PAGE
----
Definition

Revaluation

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What is meant by revaluation?

Revaluation refers to deliberately exerting an upward pressure on the prices of goods, assets and even currencies. In accounts, revaluation may refer to readjustments made to the prices of commodities and assets. For a central bank, revaluation refers to applying an upward pressure to the exchange rate.

Countries that maintain a fixed exchange rate can adjust the value of their currency against a baseline. This baseline can be another currency or the value of a commodity like gold. Revaluation can be understood as the opposite of devaluation, wherein countries deliberately decrease the value of their domestic currency against the baseline.

Revaluation and devaluation cannot occur in a floating exchange rate system where the exchange rate is determined by market forces. In a floating exchange rate system, there is minimal to no intervention by the government or central bank of a country in increasing or decreasing the value of their currency.

How is revaluation carried out?

If the exchange rate of Country A is maintained at 10:1, then the home country can simply announce that the value of the domestic currency will be revalued to 2:1. This would increase the value of the domestic currency. Further, if the central bank announces that the exchange rates are being maintained at 12:1, then this is called devaluation.

Countries may also choose to revalue their currency by changing the supply of foreign currency reserves in their country. Changing the supply of foreign currency affects the exchange rate.

Consider the following example depicting the exchange rate determination of Dollar in terms of Euro. The supply of Euro is the quantity of Euro available as foreign exchange with the US, while the demand for Euro reflects its demand in the US. Here, Dollar is the domestic currency and Euro is the foreign currency.

In the above diagram, the supply of Euro in the economy is increasing, while the demand for Euro remains the same. As more units of Euro are kept as foreign exchange, Euro depreciates while Dollar appreciates. This is how countries can influence the value of the currency by changing the supply of foreign exchange reserves.

What is the effect of a revaluation?

If the exchange rate of country A is maintained at 7:1, then it can be said that 7 units of domestic currency are required to get one unit of foreign currency. However, when the exchange rate is revalued to 5:1 then it means that now only 5 units of domestic currency are required to get one more unit of the foreign currency.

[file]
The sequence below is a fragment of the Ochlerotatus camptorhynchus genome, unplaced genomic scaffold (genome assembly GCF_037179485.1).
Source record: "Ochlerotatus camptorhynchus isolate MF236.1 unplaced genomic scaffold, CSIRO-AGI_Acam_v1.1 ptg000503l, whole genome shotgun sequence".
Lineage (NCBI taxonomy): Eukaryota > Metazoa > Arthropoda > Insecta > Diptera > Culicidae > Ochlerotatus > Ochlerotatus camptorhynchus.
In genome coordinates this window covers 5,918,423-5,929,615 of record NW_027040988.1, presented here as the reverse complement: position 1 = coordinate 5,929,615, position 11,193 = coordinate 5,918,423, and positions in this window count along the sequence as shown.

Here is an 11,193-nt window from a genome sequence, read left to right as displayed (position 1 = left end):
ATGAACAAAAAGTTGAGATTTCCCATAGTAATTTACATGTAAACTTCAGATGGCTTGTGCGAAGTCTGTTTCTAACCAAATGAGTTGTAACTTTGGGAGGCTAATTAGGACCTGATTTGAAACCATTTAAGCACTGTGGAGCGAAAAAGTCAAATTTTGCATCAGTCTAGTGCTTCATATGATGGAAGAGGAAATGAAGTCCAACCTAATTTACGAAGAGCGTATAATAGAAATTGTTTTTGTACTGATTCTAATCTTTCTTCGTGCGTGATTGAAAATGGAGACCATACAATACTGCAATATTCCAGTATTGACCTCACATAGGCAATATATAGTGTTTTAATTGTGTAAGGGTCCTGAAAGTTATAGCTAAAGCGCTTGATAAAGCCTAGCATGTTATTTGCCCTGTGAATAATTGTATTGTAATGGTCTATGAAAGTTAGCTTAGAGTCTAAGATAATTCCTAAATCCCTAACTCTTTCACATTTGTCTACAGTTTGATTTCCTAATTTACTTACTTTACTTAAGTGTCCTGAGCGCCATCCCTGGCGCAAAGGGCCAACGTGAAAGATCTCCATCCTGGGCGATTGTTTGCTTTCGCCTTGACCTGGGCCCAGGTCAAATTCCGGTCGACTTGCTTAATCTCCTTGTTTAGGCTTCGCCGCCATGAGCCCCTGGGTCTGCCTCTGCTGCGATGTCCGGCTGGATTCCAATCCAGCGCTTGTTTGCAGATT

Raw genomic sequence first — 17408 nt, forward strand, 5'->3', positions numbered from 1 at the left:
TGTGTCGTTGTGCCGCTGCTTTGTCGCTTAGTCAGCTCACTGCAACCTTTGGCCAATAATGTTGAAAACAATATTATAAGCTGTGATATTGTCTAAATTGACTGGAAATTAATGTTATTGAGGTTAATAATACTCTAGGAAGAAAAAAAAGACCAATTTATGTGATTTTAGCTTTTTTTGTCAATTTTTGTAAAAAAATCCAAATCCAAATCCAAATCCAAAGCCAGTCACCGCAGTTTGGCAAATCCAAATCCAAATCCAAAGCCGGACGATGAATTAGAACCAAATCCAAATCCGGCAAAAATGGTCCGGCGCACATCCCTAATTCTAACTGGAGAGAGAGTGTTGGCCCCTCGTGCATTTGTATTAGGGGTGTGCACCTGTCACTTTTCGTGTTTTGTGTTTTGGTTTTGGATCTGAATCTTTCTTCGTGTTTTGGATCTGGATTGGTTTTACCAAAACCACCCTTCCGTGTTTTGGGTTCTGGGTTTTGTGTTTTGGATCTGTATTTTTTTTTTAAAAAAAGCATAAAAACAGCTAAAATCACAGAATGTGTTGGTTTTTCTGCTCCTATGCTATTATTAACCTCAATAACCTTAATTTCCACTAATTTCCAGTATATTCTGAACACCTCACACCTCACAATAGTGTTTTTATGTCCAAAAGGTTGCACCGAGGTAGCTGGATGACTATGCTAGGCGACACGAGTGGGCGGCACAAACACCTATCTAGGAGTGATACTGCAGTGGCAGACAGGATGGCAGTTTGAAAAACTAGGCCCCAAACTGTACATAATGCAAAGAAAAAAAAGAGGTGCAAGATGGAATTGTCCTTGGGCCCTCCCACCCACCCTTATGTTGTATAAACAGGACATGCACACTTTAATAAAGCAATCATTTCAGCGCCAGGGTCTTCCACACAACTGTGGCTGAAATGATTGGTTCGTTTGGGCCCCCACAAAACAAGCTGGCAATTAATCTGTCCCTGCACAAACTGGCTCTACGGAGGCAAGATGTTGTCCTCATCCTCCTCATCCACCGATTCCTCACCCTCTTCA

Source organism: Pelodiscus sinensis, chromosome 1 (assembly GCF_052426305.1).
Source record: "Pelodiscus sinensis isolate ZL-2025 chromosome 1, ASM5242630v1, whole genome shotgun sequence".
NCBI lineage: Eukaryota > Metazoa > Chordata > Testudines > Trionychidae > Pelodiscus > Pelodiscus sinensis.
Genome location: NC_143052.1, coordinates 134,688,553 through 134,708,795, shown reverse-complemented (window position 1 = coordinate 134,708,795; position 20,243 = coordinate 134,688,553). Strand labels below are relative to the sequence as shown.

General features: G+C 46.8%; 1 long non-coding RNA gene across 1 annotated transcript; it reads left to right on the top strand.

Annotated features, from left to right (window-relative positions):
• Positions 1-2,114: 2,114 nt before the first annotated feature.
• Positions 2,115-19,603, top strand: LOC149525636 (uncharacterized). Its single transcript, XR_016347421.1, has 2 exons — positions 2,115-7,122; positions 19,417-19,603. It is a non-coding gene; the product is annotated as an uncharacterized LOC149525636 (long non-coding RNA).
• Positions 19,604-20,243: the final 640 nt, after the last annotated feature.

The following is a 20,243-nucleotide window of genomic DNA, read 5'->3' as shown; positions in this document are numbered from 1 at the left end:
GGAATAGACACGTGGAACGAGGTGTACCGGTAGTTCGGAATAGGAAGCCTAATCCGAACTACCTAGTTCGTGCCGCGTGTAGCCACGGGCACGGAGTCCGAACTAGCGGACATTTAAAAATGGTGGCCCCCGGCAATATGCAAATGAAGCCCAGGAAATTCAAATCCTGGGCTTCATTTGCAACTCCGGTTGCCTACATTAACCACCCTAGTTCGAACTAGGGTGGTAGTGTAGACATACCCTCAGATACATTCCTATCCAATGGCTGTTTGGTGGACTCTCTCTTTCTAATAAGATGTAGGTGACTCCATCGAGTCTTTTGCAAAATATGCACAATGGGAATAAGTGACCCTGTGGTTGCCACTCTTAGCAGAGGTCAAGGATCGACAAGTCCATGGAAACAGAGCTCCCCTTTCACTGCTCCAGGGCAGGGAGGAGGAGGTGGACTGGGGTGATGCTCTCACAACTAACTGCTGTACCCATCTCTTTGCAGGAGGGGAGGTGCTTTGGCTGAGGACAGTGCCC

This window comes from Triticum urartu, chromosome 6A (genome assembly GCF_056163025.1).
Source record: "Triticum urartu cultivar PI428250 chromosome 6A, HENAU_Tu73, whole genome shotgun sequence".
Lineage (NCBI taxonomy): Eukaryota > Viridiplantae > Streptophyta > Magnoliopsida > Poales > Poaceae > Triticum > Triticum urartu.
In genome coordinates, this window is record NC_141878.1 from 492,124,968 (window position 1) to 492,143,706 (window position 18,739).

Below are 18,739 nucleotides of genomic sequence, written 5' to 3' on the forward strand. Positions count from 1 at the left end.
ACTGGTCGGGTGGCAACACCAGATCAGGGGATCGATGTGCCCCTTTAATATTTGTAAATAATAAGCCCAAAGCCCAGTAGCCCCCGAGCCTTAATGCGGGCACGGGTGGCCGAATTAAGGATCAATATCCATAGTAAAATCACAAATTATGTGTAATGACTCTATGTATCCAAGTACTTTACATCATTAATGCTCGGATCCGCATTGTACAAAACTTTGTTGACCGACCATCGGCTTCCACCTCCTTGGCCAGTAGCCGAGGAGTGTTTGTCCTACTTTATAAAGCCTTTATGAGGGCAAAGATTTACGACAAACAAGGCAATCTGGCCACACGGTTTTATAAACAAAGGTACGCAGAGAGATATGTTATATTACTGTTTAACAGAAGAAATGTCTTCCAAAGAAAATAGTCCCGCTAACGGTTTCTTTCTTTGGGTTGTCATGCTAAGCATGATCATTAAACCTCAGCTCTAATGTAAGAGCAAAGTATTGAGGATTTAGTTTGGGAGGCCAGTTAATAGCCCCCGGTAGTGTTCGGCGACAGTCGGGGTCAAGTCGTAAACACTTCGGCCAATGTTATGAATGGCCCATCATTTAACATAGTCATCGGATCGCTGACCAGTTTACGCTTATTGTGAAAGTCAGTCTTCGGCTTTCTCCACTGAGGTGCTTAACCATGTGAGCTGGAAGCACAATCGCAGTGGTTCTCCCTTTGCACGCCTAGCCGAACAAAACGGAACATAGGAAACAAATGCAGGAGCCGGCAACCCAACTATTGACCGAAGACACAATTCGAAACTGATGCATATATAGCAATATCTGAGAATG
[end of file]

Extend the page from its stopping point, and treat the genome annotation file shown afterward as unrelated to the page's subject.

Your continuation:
This means that the foreign currency has lost its value as it has become cheaper, while the domestic currency has gained value as it is more expensive. Lesser units of domestic currency must be foregone to get the same amount of foreign currency.

A revaluation would impact the domestic currency in the following ways:

  • Exports become more expensive: As the value of domestic currency rises compared to a foreign currency, exports become more expensive. This would end up hurting the country as exports would decline.
  • Imports become cheaper: Domestic consumers would prefer cheaper imports over domestic goods because the value of foreign currency is less. Thus, there would be a decline in net exports.
  • Lower inflation: Inflation would decline as lesser amount of cash would hold greater value than before. Therefore, purchasing power of domestic currency would increase and lesser units of currency would be required to purchase the same amount of money.
  • Lower Economic Growth: As the demand for domestic goods falls domestically as well as internationally, the overall output in the economy would also fall. This could lead to lower productivity and therefore, lower economic growth and lesser number of jobs would be available in the economy.
  • Current Account Deficit: As imports increase and exports decline, the current account balance would decrease. This would have a negative impact on the Balance of Payments of the domestic country.

Why do countries revalue their currency?

  • Interest Rates: Interest rates are a major factor influencing the demand and supply of foreign exchange reserves with a country. As the interest rates in a country increase, there is greater demand for the currency of that country. This happens because investors would have an incentive to invest in that country rather than in their own. Interest rate changes between countries could lead to one country revaluing its currency to keep it at par.
  • Consider the case when interest rates in the UAE are higher than in Saudi Arabia. Then the demand for UAE’s Dirham would increase, thus, Dirham would appreciate, and the Saudi Riyal would depreciate. To increase the value of the Riyal, the Saudi Arabian government, under a fixed exchange rate system, would revalue their currency.
  • Current Account Surplus: Countries might look at revaluation when they experience a current account surplus and want to reduce it. A current account surplus could lead to lower domestic employment if it is caused by a recession or a lack of demand.
  • Containing Inflation: Currency revaluation can be used to countries to contain inflation. Revaluation reduces the value of currency, thus, leading to a downward pressure on prices.